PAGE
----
# Zorn's lemma in abstract algebra?

It is well konwn that Zorn's lemma implies:

Prop.1 Every commutative unital ring has a maximal ideal.

Prop.2 Every proper ideal is contained in a maximal ideal in a unital ring.

Question: Can we prove the above propositions without Zorn's lemma?

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Proposition 2 as stated is false. Take a group with no maximal subgroups, e.g., $\mathbb{Q}$, and give it $0$ multiplication; that's a ring in which no proper ideal is contained in a maximal ideal. Did you mean the ring to be unital as well? – Arturo Magidin Jul 28 '11 at 4:22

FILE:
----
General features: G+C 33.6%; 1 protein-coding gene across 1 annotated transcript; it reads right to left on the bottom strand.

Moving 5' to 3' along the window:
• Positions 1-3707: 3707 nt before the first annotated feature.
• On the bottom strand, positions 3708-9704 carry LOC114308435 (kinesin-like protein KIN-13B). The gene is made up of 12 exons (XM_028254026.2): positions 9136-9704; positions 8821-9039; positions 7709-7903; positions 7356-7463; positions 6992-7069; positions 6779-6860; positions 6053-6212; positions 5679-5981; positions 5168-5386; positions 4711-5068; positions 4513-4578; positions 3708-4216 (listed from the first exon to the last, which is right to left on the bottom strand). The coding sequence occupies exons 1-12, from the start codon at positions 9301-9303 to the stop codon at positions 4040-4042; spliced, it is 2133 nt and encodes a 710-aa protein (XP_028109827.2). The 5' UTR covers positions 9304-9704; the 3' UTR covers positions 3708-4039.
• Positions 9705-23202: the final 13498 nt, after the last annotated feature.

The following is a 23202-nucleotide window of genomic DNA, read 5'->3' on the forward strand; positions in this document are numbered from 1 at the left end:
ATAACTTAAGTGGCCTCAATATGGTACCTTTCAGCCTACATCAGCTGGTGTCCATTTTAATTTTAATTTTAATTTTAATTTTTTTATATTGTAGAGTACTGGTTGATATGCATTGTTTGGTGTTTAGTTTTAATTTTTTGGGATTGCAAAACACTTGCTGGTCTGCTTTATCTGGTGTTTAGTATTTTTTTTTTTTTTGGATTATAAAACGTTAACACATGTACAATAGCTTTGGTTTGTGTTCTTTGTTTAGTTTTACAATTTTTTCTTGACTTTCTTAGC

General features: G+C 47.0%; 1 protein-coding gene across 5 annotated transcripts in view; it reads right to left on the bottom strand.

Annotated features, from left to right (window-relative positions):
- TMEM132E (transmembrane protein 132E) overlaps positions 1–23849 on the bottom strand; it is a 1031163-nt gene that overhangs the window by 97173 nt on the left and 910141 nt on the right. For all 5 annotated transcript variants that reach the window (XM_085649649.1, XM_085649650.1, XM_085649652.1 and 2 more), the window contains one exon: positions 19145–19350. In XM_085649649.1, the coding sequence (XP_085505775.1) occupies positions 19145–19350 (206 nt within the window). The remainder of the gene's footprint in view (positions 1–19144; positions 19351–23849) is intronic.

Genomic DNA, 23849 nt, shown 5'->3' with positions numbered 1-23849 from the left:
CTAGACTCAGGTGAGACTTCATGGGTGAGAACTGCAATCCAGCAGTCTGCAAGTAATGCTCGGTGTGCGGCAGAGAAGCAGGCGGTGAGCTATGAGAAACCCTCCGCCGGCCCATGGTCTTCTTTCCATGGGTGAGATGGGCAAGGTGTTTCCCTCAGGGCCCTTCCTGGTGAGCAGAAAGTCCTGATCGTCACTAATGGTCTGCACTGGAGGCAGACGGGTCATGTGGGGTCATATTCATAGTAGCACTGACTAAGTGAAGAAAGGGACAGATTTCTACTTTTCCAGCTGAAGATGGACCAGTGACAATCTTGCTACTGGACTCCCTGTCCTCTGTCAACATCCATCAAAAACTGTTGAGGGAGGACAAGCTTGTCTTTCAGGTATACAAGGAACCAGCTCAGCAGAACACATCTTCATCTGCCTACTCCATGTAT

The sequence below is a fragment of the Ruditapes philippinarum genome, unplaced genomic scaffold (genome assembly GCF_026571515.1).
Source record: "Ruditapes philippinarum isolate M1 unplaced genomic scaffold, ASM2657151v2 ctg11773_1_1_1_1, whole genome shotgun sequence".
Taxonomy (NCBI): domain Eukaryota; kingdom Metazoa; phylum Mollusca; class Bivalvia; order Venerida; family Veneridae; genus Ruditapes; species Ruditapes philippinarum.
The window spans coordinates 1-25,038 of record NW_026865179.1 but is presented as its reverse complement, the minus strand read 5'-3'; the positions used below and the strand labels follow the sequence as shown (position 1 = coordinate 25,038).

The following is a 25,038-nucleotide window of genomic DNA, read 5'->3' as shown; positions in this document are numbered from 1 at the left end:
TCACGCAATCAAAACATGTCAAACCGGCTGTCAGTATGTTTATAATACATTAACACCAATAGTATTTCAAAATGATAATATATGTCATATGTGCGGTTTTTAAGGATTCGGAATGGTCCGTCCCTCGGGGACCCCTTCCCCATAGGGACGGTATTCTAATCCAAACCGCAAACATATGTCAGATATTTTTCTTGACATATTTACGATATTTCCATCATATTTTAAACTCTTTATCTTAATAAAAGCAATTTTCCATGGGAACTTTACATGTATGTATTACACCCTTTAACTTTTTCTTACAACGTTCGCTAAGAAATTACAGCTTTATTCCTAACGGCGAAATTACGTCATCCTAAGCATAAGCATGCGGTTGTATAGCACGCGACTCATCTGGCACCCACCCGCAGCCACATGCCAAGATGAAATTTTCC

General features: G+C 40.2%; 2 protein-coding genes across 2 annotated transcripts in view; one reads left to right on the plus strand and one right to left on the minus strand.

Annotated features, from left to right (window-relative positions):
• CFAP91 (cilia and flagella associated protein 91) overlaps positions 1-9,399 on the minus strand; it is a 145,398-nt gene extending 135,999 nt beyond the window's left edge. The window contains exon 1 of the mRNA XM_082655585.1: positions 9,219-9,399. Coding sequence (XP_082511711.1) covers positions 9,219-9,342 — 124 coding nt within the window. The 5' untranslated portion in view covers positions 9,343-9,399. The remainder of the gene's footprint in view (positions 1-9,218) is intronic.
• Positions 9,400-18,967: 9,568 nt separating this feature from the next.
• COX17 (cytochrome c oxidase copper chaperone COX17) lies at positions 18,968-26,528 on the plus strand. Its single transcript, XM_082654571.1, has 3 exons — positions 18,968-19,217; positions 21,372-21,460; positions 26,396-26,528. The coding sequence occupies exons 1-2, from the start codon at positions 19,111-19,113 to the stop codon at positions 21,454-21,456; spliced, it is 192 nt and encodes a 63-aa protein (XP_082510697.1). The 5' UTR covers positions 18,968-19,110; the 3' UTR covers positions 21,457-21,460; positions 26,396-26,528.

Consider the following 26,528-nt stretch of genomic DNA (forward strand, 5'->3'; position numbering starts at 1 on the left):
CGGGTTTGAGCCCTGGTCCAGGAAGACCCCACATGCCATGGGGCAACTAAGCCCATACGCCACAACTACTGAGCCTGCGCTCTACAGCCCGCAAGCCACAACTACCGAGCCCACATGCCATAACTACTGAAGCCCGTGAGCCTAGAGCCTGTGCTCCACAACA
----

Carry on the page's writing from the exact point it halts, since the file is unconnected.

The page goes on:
@Arturo: Thank you, I fixed this. – Ch Zh Jul 28 '11 at 4:32
Your one-stop shop for equivalent forms of the axiom of choice: consequences.emich.edu/CONSEQ.HTM – Qiaochu Yuan Jul 28 '11 at 4:46
On the other hand: The Boolean Algebra Maximal Ideal Theorem (although it cannot be proved in ZF) is strictly weaker than AC. – GEdgar Jul 28 '11 at 14:39

"In a unital ring $R$, every proper ideal is contained in a maximal ideal" follows from the first proposition by taking the quotient $R/I$ and lifting a maximal ideal using the lattice isomorphism theorem. Conversely, if in a unital ring every proper ideal is contained in a maximal ideal, then every unital ring has maximal ideals: just find a maximal ideal that contains the zero ideal. So this proposition is equivalent to the first, and hence cannot be proven without Zorn's Lemma or some equivalent statement.